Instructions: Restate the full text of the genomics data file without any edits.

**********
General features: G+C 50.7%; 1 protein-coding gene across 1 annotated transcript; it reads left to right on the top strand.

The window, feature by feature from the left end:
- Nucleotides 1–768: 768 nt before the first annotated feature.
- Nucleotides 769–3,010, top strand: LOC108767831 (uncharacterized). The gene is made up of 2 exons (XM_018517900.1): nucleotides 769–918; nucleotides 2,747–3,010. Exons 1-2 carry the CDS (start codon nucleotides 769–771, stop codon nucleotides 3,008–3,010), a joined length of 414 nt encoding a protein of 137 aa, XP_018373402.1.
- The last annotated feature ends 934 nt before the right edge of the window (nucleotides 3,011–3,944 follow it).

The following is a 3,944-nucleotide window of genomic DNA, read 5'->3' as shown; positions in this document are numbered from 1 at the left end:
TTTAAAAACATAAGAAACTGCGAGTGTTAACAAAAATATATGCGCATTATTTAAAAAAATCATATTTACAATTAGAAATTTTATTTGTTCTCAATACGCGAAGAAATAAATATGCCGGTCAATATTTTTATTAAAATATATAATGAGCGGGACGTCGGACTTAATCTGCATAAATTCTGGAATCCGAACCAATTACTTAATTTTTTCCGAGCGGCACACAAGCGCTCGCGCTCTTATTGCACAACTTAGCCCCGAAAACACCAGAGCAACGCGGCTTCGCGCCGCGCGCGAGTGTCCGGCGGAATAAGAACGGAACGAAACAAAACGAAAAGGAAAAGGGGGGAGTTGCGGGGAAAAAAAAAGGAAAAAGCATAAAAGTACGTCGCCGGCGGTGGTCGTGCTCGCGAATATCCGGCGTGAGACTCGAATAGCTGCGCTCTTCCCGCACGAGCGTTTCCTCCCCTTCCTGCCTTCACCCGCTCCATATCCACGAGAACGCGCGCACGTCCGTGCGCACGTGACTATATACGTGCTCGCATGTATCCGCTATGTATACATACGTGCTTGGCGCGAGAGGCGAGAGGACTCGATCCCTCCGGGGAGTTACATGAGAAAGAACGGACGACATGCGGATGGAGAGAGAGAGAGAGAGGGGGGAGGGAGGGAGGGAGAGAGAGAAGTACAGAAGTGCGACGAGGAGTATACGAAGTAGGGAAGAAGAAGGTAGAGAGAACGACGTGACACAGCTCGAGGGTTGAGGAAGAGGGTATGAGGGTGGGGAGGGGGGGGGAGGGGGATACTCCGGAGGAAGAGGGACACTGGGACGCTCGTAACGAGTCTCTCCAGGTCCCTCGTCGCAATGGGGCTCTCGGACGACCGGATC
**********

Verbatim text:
General features: G+C 50.7%; 1 protein-coding gene across 1 annotated transcript; it reads left to right on the top strand.

The window, feature by feature from the left end:
- Nucleotides 1–768: 768 nt before the first annotated feature.
- Nucleotides 769–3,010, top strand: LOC108767831 (uncharacterized). The gene is made up of 2 exons (XM_018517900.1): nucleotides 769–918; nucleotides 2,747–3,010. Exons 1-2 carry the CDS (start codon nucleotides 769–771, stop codon nucleotides 3,008–3,010), a joined length of 414 nt encoding a protein of 137 aa, XP_018373402.1.
- The last annotated feature ends 934 nt before the right edge of the window (nucleotides 3,011–3,944 follow it).

The following is a 3,944-nucleotide window of genomic DNA, read 5'->3' as shown; positions in this document are numbered from 1 at the left end:
TTTAAAAACATAAGAAACTGCGAGTGTTAACAAAAATATATGCGCATTATTTAAAAAAATCATATTTACAATTAGAAATTTTATTTGTTCTCAATACGCGAAGAAATAAATATGCCGGTCAATATTTTTATTAAAATATATAATGAGCGGGACGTCGGACTTAATCTGCATAAATTCTGGAATCCGAACCAATTACTTAATTTTTTCCGAGCGGCACACAAGCGCTCGCGCTCTTATTGCACAACTTAGCCCCGAAAACACCAGAGCAACGCGGCTTCGCGCCGCGCGCGAGTGTCCGGCGGAATAAGAACGGAACGAAACAAAACGAAAAGGAAAAGGGGGGAGTTGCGGGGAAAAAAAAAGGAAAAAGCATAAAAGTACGTCGCCGGCGGTGGTCGTGCTCGCGAATATCCGGCGTGAGACTCGAATAGCTGCGCTCTTCCCGCACGAGCGTTTCCTCCCCTTCCTGCCTTCACCCGCTCCATATCCACGAGAACGCGCGCACGTCCGTGCGCACGTGACTATATACGTGCTCGCATGTATCCGCTATGTATACATACGTGCTTGGCGCGAGAGGCGAGAGGACTCGATCCCTCCGGGGAGTTACATGAGAAAGAACGGACGACATGCGGATGGAGAGAGAGAGAGAGAGGGGGGAGGGAGGGAGGGAGAGAGAGAAGTACAGAAGTGCGACGAGGAGTATACGAAGTAGGGAAGAAGAAGGTAGAGAGAACGACGTGACACAGCTCGAGGGTTGAGGAAGAGGGTATGAGGGTGGGGAGGGGGGGGGAGGGGGATACTCCGGAGGAAGAGGGACACTGGGACGCTCGTAACGAGTCTCTCCAGGTCCCTCGTCGCAATGGGGCTCTCGGACGACCGGATC